Ottawa Folk Fest 2014: Day 1 ft. Blues Traveler & Foster the People

Posted: September 13th, 2014

Day one of Ottawa’s 20th annual Folk Festival was a different palette of music for us here at Envy Magazine; Luckily, hip-hop culture is all about expanding outside the box, so we made our way to the Ravenlaw stage to check out the blues-rock band, Blues Traveler. There was a spark of excitement as familiarity hit our ears with covers of Charlie Daniels’ “Devil Went Down to Georgia” and Sublime’s “What I Got”. The band moved on to more original songs like “Run-Around” and “Hook” which amped up the crowd. Although John Popper’s harmonica skills are what the band is most noted for, it was his charming personality that intrigued us; Pausing every few songs to raise his solo cup of Tequila to say “cheers” to the crowd was hilarious and endearing. The band did an amazing job engaging the crowd, both during their songs and during their solos with no lyrics. Blues Traveler really gave us an authentic festival experience; Pouring rain, mud, and all.

Here’s a quick clip

Through the rain, we made our way to the Eh! Stage for the night’s final performance from Foster the People. Although the band was one we personally haven’t had much exposure to, we were curious about what they were going to do with the smorgasbord of instruments on the stage. We were not disappointed. The band opened up with “Pseudologia Fantastica” and it sounded like an electro symphony in its huge presence of music filling the park. While we weren’t familiarized with lyrics as such, we were drawn in by the front man, Mark Foster’s, strangely beautiful vocals; Reminiscent of Our Lady Peace’s, Raine Maida. Pre-judging the stage setup, it wasn’t surprising that there was a lot going on during the band’s performance. In every corner there was a different instrument being played and many played by Foster himself, backed by Jacob Fink on bass and Mark Pontius on drums. The lighting was a mesmerizing and psychedelic rainbow of colours swirling around the band and the four-foot ice crystals that adorned the stage. Much to the dismay of residents in surrounding areas, but to the delight of the fans, the power-band could be heard from 4.5km away. What’s better than shutting down the show with a measly noise complaint? We wouldn’t have it any other way.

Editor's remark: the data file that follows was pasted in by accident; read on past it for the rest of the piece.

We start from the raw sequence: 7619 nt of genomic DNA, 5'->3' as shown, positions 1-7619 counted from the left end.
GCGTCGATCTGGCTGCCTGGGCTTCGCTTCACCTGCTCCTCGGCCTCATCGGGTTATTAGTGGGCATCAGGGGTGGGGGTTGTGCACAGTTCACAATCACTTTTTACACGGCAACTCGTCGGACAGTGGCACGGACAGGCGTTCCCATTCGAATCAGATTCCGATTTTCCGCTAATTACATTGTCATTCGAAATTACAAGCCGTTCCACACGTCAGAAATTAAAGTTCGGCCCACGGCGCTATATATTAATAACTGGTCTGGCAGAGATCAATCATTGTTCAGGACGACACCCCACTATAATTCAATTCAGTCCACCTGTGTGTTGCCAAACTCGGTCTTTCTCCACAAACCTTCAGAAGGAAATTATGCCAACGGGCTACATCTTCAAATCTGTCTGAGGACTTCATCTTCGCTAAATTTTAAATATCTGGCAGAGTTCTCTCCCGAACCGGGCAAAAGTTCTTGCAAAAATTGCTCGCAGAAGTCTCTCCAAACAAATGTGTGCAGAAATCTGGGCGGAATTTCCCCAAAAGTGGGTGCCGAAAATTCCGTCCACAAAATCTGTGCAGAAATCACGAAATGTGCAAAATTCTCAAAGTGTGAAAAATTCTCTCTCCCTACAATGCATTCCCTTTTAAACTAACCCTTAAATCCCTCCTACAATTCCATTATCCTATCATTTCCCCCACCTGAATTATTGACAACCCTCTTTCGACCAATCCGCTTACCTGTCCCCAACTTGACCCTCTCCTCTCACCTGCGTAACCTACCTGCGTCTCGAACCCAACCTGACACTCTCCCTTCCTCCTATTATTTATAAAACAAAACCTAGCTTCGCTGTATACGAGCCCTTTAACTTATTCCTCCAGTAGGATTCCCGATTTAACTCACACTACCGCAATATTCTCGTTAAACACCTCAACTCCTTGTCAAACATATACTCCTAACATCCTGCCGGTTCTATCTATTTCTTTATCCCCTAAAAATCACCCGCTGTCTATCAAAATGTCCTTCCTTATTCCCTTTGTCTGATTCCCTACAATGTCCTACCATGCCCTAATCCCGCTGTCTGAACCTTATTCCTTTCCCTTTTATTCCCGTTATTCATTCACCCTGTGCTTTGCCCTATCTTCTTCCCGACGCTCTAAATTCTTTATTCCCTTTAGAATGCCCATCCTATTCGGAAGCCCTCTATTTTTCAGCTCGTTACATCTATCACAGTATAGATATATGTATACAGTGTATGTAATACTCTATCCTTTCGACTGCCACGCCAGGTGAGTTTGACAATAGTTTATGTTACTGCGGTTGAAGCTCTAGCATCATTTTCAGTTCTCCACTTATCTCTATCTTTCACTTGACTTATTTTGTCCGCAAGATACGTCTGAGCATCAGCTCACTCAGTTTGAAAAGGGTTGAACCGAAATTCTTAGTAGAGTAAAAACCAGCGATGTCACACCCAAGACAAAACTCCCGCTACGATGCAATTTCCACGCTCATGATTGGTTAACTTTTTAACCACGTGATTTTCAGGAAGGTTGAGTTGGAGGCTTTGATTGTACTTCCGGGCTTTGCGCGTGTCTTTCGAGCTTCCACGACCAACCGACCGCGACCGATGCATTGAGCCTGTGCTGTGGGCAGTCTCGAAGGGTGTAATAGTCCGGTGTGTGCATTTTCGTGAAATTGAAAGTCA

Here’s a quick clip

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